In recent years I've supervised several research projects, involving small groups of between 2 and 4 undergraduate students, on various topics including properties of the trellis complexity of codes, De Bruijn sequences and sequences defined via recurrences over various algebraic structures (such as Z_n), and questions about permutation groups that arise in the English art of change ringing. (I've actually been change ringing here in the USA, but not for a while due to the absence of nearby towers.)

In general, I'm willing to supervise projects in algebra, number theory and other parts of discrete mathematics. If you're a W&L student and are interested in working on something then there are various possibilities. Stop by and talk to me some time!

Publications and Preprints

In Preparation:

  • Schur σ-groups of small prime power order.

  • Heuristics for p-class towers of real quadratic fields, joint with N. Boston and F. Hajir.
  • Submitted:


  • Galois groups of iterates of some unicritical polynomials, (pdf)
    M. R. Bush, W. Hindes, N. Looper,
    accepted by Acta Arithmetica.
  • Heuristics for p-class towers of imaginary quadratic fields, (pdf)
    N. Boston, M. R. Bush, F. Hajir,
    Math. Annalen, 368 (2017), 633--669.
    Data files: README, ipad_freq_imag (5 MB).
  • 3-class field towers of exact length 3, (pdf)
    M. R. Bush, D. C. Mayer,
    J. Number Theory, 147 (2015), 766--777.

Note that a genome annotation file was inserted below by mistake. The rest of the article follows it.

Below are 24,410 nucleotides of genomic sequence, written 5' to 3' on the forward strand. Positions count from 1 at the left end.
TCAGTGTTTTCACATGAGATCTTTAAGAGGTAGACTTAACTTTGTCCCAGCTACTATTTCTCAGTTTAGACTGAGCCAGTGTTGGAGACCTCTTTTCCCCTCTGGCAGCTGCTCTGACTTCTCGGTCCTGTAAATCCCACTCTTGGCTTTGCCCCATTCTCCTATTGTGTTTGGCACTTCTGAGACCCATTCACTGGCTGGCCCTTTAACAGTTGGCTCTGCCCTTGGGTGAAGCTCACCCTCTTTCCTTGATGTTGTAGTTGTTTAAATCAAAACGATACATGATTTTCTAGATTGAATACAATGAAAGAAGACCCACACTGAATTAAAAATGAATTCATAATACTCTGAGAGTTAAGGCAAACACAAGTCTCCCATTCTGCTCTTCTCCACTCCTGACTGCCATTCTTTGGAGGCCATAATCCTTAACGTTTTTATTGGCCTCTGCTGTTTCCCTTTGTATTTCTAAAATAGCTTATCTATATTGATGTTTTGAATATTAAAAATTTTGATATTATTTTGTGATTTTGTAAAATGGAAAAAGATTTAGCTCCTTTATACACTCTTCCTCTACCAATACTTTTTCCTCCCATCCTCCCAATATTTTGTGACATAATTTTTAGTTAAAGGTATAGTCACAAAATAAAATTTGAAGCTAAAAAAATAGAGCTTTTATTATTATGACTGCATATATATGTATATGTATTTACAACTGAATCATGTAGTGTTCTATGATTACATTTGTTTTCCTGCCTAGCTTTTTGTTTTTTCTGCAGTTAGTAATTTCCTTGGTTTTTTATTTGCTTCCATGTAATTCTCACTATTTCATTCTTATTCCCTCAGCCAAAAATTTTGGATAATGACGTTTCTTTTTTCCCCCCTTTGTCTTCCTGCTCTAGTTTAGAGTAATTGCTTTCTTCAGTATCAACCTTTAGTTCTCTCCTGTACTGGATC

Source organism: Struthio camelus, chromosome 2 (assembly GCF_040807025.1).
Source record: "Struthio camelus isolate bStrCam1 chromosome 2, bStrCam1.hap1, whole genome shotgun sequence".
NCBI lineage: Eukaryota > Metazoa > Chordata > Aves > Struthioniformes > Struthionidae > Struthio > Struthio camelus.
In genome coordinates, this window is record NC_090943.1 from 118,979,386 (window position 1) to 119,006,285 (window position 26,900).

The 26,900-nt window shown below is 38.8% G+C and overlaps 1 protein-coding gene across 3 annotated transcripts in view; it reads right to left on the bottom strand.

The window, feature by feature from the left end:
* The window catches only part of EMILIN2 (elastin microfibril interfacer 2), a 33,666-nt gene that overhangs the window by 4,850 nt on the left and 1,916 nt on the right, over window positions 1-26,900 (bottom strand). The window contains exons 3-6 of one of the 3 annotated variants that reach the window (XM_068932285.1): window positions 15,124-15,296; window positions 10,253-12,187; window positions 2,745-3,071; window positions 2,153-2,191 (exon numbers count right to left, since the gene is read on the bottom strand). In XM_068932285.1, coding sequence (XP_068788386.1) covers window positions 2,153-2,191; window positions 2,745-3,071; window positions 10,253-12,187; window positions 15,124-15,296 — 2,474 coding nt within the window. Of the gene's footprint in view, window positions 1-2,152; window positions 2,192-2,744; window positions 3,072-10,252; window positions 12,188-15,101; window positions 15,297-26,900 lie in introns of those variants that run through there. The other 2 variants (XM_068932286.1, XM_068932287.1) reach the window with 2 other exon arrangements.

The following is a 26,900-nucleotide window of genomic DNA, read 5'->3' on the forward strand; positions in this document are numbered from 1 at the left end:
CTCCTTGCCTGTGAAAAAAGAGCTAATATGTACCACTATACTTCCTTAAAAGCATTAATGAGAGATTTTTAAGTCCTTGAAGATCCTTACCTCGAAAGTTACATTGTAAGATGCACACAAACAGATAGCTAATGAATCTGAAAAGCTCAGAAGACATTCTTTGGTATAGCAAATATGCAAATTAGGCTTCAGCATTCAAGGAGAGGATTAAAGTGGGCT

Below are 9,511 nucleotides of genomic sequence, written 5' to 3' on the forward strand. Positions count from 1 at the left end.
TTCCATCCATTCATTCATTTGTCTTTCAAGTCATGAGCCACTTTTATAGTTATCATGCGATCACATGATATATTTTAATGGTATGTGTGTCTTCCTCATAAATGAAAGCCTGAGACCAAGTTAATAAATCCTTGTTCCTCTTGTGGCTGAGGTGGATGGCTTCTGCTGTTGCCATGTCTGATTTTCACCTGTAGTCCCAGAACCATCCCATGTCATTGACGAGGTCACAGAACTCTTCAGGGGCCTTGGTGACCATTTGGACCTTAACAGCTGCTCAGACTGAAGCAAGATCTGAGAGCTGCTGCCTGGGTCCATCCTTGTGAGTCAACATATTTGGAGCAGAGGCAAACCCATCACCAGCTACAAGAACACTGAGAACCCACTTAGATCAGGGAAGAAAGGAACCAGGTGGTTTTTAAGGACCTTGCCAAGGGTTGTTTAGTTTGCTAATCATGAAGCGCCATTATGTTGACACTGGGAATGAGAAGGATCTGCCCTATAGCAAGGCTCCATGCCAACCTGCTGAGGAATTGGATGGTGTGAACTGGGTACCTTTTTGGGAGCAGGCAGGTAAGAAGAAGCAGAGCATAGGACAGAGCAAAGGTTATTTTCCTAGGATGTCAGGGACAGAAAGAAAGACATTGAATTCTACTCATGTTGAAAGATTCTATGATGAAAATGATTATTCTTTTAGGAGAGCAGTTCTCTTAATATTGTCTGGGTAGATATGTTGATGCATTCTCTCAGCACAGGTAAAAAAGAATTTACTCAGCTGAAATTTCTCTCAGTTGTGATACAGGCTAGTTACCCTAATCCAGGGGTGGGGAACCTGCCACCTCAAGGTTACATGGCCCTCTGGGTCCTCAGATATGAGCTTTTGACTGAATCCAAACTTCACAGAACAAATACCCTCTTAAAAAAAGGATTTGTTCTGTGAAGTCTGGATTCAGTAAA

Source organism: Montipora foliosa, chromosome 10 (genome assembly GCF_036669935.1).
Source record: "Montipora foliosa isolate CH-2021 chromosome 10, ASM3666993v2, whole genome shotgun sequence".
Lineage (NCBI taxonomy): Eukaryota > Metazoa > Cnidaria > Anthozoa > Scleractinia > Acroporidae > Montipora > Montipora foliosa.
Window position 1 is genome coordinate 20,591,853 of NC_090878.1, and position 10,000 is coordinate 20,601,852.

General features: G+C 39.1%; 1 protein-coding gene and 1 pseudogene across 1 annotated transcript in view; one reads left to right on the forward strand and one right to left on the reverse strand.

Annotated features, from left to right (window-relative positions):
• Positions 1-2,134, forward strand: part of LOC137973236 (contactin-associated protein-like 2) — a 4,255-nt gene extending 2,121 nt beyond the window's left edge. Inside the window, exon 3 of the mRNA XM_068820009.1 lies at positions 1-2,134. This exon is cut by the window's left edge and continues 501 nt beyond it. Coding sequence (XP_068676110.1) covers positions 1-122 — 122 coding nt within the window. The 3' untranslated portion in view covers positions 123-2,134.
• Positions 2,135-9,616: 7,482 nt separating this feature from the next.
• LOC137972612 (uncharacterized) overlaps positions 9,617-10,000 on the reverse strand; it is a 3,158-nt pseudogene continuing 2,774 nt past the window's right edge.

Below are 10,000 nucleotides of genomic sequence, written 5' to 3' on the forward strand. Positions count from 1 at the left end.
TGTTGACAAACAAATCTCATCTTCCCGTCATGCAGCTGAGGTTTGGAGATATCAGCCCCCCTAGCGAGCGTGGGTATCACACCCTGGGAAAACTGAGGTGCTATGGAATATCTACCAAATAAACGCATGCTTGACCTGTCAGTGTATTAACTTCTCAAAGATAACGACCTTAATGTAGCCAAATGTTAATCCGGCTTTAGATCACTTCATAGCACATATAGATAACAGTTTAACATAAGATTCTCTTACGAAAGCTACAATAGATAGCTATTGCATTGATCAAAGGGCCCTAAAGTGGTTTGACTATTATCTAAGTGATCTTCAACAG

• Different Partners, Different Places: Mathematics applied to the construction of four-couple folk dances, (pdf)
    M. R. Bush, G. M. Roodman,
    Journal of Mathematics and the Arts, 7 (2013), 17--28.
  • Mild 2-relator pro-p-groups, (pdf)
    M. R. Bush, J. Gärtner, J. Labute, D. Vogel,
    New York J. Math., 17 (2011), 281--294.
    Published version is freely available online from the journal.

  • An irreducibility lemma, (pdf)
    M. R. Bush, F. Hajir,
    J. Ramanujan Math. Soc., 23, No. 1 (2008), 1--9.

  • Mild pro-p Galois groups with 4 generators, (pdf)
    M. R. Bush, J. Labute,
    J. Algebra, 308 (2007), 828--839.

  • Maximal unramified 3-extensions of imaginary quadratic fields and SL_2(Z_3), (pdf)
    L. Bartholdi, M. R. Bush,
    J. Number Theory, 124 (2007), 159--166.

  • Maximal unramified 3-extensions of imaginary quadratic fields and SL_2(Z_3), extended abstract of talk (pdf)
    M. R. Bush,
    Oberwolfach Reports for 2006.

  • Computation of the Galois groups associated to the 2-class towers of some quadratic fields, (pdf)
    M. R. Bush,
    J. Number Theory, 100 (2003), 313--325.

  • Computing left Kan extensions,
    M. R. Bush, M. Leeming, R. F. C. Walters,
    J. Symbolic Comput. 35 (2003), 107--126.
    Available online from JSC.

  • Integral equation approximation for inhomogeneous fluids: functional optimization,
    M. R. Bush, M. Booth, A. D. J. Haymet, A. G. Schlijper,
    Molecular Physics, Vol. 95, No. 3 (1998), 601--619.
  • Theses

  • p-class towers of imaginary quadratic fields,
    Ph.D. Dissertation, University of Illinois at Urbana-Champaign (May 2004).

  • The Todd-Coxeter procedure and its generalisations,
    Honours Thesis, University of Sydney (November 1996).

  • Other notes and materials